The above table mainly depicts the annualised retunes, which is provided by Mazda Motor Corporation and Nissan Motor Co Ltd. The annualised return is mainly depicted after multiplying the number of months with the average monthly return of the stock. Moreover, the annualised standard deviation is mainly depicted in the table, which is derived by using the STEDV function in excel. Furthermore, the table also depicts the relevant correlation and covariance of the two stocks with the help of CORREL and COVAR function in excel. The derivation of annualised return, correlation annualised risk and covariance is mainly essential for identifying the optimal portfolio, which could help the investor in maximising its return, while reducing the overall risk. Goswami and Mukherjee (2015) mentioned that derivation of risk from an investment is essential as it helps the investor to diversify its portfolio to match it risk profile. Moreover, investors to maximise the expected return of a predetermined leave of risk mainly conduct the mean variance. With the help of covariance of both the stock investors, identify optimal portfolio, which could increase return and reduce risk.

Plotting investment opportunity set for the two stocks:

w1

w2

Sp

E(rp)

150%

0%

60.89%

28.95%

145%

5%

59.46%

28.18%

140%

10%

58.05%

27.40%

135%

15%

56.65%

26.63%

130%

20%

55.28%

25.86%

125%

25%

53.92%

25.08%

120%

30%

52.58%

24.31%

115%

35%

51.27%

23.54%

110%

40%

49.98%

22.77%

105%

45%

48.72%

21.99%

100%

50%

47.48%

21.22%

95%

55%

46.28%

20.45%

90%

60%

45.11%

19.67%

85%

65%

43.97%

18.90%

80%

70%

42.88%

18.13%

75%

75%

41.82%

17.35%

70%

80%

40.81%

16.58%

65%

85%

39.85%

15.81%

60%

90%

38.94%

15.03%

55%

95%

38.09%

14.26%

50%

100%

37.29%

13.49%

45%

105%

36.56%

12.72%

40%

110%

35.90%

11.94%

35%

115%

35.31%

11.17%

30%

120%

34.79%

10.40%

25%

125%

34.35%

9.62%

20%

130%

33.99%

8.85%

15%

135%

33.72%

8.08%

10%

140%

33.53%

7.30%

5%

145%

33.43%

6.53%

0%

150%

33.41%

5.76%

Table 2: Plotting risk and return from 0% to 150% in portfolio

(Source: As created by the author)

The above table mainly depicts the relevant risk and returns, which is been provided from different weights of investment conducted in Mazda Motor Corporation and Nissan Motor Co Ltd. There weights mainly depict the opportunity to invest and acquire a portfolio with least risk and maximum return. Moreover, the derivation of adequate portfolio weights mainly allows investor to identify the relevant opportunity and make adequate investment decision. Fich, Harford and Tran (2015) mentioned that investors have used the portfolio weights to determine the return and risk from the investment. On the other hand, A?t-Sahalia and Matthys (2015) criticises that portfolio segregation mainly loses its friction during an economic crises, where all the relevant stock will provide negative returns and hamper profitability of the investor.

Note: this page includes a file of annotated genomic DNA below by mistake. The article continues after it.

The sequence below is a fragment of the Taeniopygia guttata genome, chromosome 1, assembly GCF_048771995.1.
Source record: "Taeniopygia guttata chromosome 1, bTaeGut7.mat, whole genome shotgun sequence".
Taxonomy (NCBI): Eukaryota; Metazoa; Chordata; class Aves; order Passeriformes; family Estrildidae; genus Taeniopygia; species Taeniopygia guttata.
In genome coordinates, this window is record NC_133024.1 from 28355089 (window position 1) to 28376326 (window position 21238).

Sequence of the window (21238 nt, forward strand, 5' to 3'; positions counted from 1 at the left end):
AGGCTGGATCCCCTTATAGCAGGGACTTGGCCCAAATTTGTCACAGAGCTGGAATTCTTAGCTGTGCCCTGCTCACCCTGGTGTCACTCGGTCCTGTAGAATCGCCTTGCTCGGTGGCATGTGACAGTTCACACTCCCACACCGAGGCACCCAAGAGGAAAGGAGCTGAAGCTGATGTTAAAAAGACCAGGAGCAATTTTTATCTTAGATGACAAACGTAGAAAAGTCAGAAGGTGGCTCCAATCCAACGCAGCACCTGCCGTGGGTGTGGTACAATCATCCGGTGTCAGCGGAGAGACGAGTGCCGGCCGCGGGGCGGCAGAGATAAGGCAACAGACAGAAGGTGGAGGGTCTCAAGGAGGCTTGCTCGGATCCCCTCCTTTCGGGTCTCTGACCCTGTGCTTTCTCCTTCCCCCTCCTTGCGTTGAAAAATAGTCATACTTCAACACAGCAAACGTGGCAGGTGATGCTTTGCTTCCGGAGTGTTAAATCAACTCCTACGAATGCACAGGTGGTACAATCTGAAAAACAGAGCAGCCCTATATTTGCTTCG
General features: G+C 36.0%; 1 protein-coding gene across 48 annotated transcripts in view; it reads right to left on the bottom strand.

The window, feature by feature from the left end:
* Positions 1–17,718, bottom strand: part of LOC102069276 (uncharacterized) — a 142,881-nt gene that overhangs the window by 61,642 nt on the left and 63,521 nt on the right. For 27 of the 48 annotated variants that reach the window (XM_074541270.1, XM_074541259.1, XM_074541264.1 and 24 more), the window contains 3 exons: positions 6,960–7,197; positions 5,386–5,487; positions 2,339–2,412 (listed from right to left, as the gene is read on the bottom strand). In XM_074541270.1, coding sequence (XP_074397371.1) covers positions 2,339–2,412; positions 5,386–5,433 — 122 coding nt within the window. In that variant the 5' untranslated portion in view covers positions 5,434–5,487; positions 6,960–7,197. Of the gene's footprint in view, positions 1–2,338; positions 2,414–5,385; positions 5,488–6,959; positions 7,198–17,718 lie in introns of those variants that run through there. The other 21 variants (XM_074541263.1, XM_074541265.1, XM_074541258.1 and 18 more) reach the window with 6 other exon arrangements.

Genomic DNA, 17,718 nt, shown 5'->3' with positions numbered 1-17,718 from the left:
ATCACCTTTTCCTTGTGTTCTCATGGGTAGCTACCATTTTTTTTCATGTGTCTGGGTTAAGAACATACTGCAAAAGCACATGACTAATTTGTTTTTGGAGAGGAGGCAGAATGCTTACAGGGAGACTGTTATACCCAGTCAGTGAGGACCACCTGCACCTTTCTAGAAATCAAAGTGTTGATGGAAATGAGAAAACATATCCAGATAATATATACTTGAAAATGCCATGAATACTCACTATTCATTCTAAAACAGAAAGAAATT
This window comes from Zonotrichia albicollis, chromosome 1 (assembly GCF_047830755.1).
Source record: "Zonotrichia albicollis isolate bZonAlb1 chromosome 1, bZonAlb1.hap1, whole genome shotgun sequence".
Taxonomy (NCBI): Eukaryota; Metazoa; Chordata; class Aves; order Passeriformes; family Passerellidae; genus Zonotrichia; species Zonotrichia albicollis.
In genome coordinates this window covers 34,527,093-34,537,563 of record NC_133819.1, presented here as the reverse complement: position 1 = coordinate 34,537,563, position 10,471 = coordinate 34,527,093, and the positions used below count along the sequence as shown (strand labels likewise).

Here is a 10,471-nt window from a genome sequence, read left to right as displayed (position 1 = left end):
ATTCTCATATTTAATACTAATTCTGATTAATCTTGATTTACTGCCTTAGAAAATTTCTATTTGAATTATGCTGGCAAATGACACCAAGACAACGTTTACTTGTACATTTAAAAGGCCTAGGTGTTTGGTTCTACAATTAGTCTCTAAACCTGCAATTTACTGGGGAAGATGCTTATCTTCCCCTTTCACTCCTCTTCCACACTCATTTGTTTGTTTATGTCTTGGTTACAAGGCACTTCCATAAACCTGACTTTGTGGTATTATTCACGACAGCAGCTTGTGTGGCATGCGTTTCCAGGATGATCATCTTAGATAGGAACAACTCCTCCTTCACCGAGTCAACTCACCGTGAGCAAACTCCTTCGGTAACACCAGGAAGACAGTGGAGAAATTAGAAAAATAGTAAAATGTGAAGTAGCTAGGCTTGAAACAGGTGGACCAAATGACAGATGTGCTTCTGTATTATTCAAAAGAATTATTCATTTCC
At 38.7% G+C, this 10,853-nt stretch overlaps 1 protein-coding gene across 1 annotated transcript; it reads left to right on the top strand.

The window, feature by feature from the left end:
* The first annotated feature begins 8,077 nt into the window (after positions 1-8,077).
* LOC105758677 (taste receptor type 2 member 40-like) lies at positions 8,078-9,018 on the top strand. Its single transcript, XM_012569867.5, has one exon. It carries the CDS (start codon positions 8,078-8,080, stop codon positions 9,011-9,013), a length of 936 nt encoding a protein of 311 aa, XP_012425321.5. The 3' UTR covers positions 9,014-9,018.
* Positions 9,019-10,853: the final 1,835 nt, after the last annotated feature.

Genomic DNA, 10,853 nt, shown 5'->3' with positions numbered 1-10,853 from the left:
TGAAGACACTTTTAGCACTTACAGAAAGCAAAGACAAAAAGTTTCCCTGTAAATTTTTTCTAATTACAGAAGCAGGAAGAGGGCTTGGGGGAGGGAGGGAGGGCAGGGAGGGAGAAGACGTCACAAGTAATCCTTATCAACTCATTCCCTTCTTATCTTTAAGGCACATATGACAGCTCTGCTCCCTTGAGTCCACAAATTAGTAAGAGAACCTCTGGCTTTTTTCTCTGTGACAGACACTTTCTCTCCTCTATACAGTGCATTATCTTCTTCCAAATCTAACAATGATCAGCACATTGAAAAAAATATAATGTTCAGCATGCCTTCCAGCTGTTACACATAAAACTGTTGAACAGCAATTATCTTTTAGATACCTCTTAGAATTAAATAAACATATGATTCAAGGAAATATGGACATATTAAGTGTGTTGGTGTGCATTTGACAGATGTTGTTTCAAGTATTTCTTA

E (r1) = 0.19

E (r2) = 0.04

Covariance (r1, r2) = 0.0040

Rf = 0.05

[( 0.19 - 0.05) X 0.0040] - [(0.04 - 0.05) X 0.0040]

[(0.19 - 0.05) X 0.0040] + [(0.04- 0.05 X 0.0040 ) X 62]- [ (0.19-0.04+0.05 ) X 0.004]

 

0.00056 - 0.0004

0.00056 - 0.0004 X 62] - 0.0008

 

0.0006

-0.00272

 

W1 = 0.22

W1 = 0.22

W2 = 1- 0.22

W2 = 0.78

The above table mainly depicts the optimal portfolio weights, which needs to be invested by the investors to increase its chances for attaining higher profits. The derivation of the optimal portfolio is mainly conducted by using return of stock returns, risk free rate and covariance of both the stocks. These valuations mainly help in identifying the optimal portfolio, which could be used by the investors to maximise its profitability. Johannes, Korteweg and Polson (2014) mentioned that investors to identify the relevant stock investment mainly use optimal portfolio formula, which needs to be conducted to maximise return from the investment. However, Bennett and Zitikis (2014) argued that if the risk free rate is relevantly higher than the stock return overall optimal portfolio valuation will be nullified. This mainly indicates that investor wills directly invest in risk free assets, which does not needed any optimal portfolio risk evaluation 

The mean and std deviation of the optimal risky portfolio are: